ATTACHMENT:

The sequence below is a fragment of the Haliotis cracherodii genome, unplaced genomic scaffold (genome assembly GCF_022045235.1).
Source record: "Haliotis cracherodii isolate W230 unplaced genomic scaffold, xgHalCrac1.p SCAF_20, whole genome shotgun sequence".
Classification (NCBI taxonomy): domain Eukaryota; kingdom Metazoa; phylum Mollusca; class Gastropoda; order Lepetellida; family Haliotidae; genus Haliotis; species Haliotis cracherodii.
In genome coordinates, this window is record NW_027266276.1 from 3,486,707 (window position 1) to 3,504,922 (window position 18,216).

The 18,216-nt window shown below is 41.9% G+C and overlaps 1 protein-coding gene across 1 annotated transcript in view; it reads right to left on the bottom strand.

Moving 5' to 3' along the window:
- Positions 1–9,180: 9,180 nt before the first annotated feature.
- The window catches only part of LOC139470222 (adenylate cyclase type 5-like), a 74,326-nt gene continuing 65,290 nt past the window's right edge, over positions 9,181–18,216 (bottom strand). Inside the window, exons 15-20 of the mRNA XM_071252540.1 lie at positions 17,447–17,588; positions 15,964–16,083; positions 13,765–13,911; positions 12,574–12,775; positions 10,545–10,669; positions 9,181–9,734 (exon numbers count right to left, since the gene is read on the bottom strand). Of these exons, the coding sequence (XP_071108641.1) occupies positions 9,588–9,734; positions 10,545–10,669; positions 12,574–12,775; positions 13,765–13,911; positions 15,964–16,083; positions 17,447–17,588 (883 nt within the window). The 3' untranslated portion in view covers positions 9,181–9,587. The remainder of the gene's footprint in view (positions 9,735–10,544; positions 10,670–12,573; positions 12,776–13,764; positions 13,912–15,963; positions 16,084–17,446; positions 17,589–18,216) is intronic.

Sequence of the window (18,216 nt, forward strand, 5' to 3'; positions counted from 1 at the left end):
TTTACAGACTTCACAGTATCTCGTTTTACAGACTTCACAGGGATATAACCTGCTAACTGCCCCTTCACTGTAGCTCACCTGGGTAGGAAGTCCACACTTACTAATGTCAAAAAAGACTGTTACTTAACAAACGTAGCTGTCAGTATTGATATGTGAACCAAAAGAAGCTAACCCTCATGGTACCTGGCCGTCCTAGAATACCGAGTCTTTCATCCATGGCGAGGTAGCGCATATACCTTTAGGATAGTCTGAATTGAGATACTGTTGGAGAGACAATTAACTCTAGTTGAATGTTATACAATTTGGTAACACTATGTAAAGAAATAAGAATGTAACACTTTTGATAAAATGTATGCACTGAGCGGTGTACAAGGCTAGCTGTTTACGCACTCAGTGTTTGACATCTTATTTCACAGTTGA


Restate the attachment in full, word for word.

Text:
The sequence below is a fragment of the Haliotis cracherodii genome, unplaced genomic scaffold (genome assembly GCF_022045235.1).
Source record: "Haliotis cracherodii isolate W230 unplaced genomic scaffold, xgHalCrac1.p SCAF_20, whole genome shotgun sequence".
Classification (NCBI taxonomy): domain Eukaryota; kingdom Metazoa; phylum Mollusca; class Gastropoda; order Lepetellida; family Haliotidae; genus Haliotis; species Haliotis cracherodii.
In genome coordinates, this window is record NW_027266276.1 from 3,486,707 (window position 1) to 3,504,922 (window position 18,216).

The 18,216-nt window shown below is 41.9% G+C and overlaps 1 protein-coding gene across 1 annotated transcript in view; it reads right to left on the bottom strand.

Moving 5' to 3' along the window:
- Positions 1–9,180: 9,180 nt before the first annotated feature.
- The window catches only part of LOC139470222 (adenylate cyclase type 5-like), a 74,326-nt gene continuing 65,290 nt past the window's right edge, over positions 9,181–18,216 (bottom strand). Inside the window, exons 15-20 of the mRNA XM_071252540.1 lie at positions 17,447–17,588; positions 15,964–16,083; positions 13,765–13,911; positions 12,574–12,775; positions 10,545–10,669; positions 9,181–9,734 (exon numbers count right to left, since the gene is read on the bottom strand). Of these exons, the coding sequence (XP_071108641.1) occupies positions 9,588–9,734; positions 10,545–10,669; positions 12,574–12,775; positions 13,765–13,911; positions 15,964–16,083; positions 17,447–17,588 (883 nt within the window). The 3' untranslated portion in view covers positions 9,181–9,587. The remainder of the gene's footprint in view (positions 9,735–10,544; positions 10,670–12,573; positions 12,776–13,764; positions 13,912–15,963; positions 16,084–17,446; positions 17,589–18,216) is intronic.

Sequence of the window (18,216 nt, forward strand, 5' to 3'; positions counted from 1 at the left end):
TTTACAGACTTCACAGTATCTCGTTTTACAGACTTCACAGGGATATAACCTGCTAACTGCCCCTTCACTGTAGCTCACCTGGGTAGGAAGTCCACACTTACTAATGTCAAAAAAGACTGTTACTTAACAAACGTAGCTGTCAGTATTGATATGTGAACCAAAAGAAGCTAACCCTCATGGTACCTGGCCGTCCTAGAATACCGAGTCTTTCATCCATGGCGAGGTAGCGCATATACCTTTAGGATAGTCTGAATTGAGATACTGTTGGAGAGACAATTAACTCTAGTTGAATGTTATACAATTTGGTAACACTATGTAAAGAAATAAGAATGTAACACTTTTGATAAAATGTATGCACTGAGCGGTGTACAAGGCTAGCTGTTTACGCACTCAGTGTTTGACATCTTATTTCACAGTTGA